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 Why do oil and water not mix?  Why may detergents and soaps force them to mix? ...

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kimamccray | Student | eNoter

Posted May 21, 2012 at 5:30 PM via web

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 Why do oil and water not mix?  Why may detergents and soaps force them to mix?  What are some examples of similar mixtures you might encounter in your life?

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bandmanjoe | Middle School Teacher | (Level 1) Senior Educator

Posted May 25, 2012 at 8:46 PM (Answer #2)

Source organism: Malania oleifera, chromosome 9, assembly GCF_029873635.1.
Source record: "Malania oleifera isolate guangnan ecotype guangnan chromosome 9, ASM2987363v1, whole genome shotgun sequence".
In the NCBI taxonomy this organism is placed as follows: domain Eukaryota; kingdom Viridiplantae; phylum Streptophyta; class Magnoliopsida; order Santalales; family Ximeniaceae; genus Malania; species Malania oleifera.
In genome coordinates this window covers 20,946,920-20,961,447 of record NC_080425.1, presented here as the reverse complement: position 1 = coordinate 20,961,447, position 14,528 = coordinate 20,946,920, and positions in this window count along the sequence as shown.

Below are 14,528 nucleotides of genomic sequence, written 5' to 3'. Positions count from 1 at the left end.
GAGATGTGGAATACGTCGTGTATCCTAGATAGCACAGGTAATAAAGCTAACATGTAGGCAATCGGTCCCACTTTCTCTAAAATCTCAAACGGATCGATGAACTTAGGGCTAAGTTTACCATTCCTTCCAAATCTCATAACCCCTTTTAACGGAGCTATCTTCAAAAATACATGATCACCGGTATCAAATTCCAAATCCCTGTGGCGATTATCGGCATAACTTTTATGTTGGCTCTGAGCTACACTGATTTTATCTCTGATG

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Oil and water do not mix because they have different chemical compositions, and as such, have different physical properties.  Oil is composed of the elements carbon and hydrogen, compounds called hydrocarbons.  They are typically less dense than water, which promotes the "separation" effect of oil and water not mixing.  Water is composed of the two elements oxygen and hydrogen.  Water molecules are more dense than oil, so they tend to go to the bottom when mixed together.  Oil tends to have stronger cohesive properties, which means it "clings" to everything it comes in contact with.  Soaps and detergents lessen this cohesiveness, which is why you need to use soap when you wash your hands, to loosen the cohesiveness of the dirt in the oil, which then easily mixes with the water and is washed away.  Anything from a crude oil distillation would qualify as an oil product, such as heating oil, machine oil, gasoline, jet fuel, diesel kerosene. 

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